Relationships were best linearized by power transforms of both precipitation and age, so power laws were used to characterize precipitation- and age-dependence of NPP in Supplementary Information Equation (S6). Multiple regression models used average growing season temperatures <1/kT>gs and mean growing season precipitation Pgs, but similar results were observed using mean annual estimates. Dashed line, OLS linear regression line; solid line, Loess smooth. a, b, Power transform for precipitation and age; c, d, power transform for precipitation and exponential transform for age; e, f, exponential transform for precipitation and power transform for age; g, h, exponential transform for precipitation and age.

Extended Data Figure 2 Relationship between mean annual temperature and growing season length (r2 = 0.853, P < 2.2 × 10−16).

Extended Data Figure 3 Partial regression plots showing relationships between annual net primary production (NPP) and each covariate.

Both variables in each plot are residuals. Plots show the correct relationship (slope and variance) between NPP and each covariate while controlling for the influence of all other model covariates. All relationships were significant at α = 0.001, except for growing season length (P = 0.026). However, total stand biomass and plant age explained most of the variation in NPP, while temperature, growing season length, and mean annual precipitation each explained less than 10% of the variation (Table 1). a, Relationship between NPP and average growing season temperature <1/kT>gs. b, Relationship between NPP and mean growing season precipitation Pgs. c, Relationship between NPP and growing season length lgs. d, Relationship between NPP and total stand biomass Mtot. e, Relationship between NPP and plant age a.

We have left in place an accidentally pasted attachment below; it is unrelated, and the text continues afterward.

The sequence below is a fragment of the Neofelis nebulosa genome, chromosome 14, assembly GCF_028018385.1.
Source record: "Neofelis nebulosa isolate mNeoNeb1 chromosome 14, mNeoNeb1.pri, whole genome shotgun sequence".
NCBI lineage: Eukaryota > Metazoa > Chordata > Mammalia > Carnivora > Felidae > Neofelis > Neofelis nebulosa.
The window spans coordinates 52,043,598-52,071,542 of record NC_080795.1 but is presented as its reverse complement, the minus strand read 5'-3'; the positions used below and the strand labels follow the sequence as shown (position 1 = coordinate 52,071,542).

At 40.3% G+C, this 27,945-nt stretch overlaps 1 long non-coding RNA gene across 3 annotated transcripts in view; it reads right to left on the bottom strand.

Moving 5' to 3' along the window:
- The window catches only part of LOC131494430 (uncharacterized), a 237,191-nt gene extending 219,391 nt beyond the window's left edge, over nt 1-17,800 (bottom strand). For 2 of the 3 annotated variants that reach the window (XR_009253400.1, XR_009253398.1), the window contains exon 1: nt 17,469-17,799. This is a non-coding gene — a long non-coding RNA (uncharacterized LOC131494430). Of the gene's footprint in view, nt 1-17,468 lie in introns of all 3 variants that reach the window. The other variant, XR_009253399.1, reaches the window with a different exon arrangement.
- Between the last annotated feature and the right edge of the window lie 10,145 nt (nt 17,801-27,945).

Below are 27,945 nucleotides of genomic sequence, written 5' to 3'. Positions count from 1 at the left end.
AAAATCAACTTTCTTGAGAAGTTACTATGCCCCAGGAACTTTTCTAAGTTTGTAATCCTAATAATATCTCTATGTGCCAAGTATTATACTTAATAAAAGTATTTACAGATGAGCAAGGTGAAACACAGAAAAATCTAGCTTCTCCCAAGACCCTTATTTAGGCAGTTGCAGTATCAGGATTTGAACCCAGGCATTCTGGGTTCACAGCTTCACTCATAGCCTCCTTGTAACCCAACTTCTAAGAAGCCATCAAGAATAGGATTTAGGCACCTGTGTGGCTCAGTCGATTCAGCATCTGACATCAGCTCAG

Extended Data Figure 4 Global variation in annual net primary production (NPP) for 1,247 forest stands expressed as a general scaling function of age a and total stand biomass Mtot.

Stands grouped according to standard biome definitions39. Grey, desert; light orange, savannah; light blue, temperate forest; black, temperate rainforest; yellow, taiga; dark blue, tropical rainforest; dark orange, tropical seasonal forest; pink, tundra; green, woodland/shrubland.

Extended Data Table 1 Bivariate regression fits of net primary production on temperature and precipitation data for 1,247 woody plant communities
Extended Data Table 2 Standardized major axis (SMA) regression fits of annual net primary production (NPP) on stand biomass for 1,247 woody plant communities
Extended Data Table 3 Multiple regression fits of metabolic scaling theory for terrestrial net primary production (equations (3) and (4)) to a global compilation of data for root (subscript R; 1,236 stands), aboveground woody (subscript AGW; 1,233 stands) and foliage (subscript F; 1,234 stands) components of net primary production

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Michaletz, S., Cheng, D., Kerkhoff, A. et al. Convergence of terrestrial plant production across global climate gradients. Nature 512, 39–43 (2014).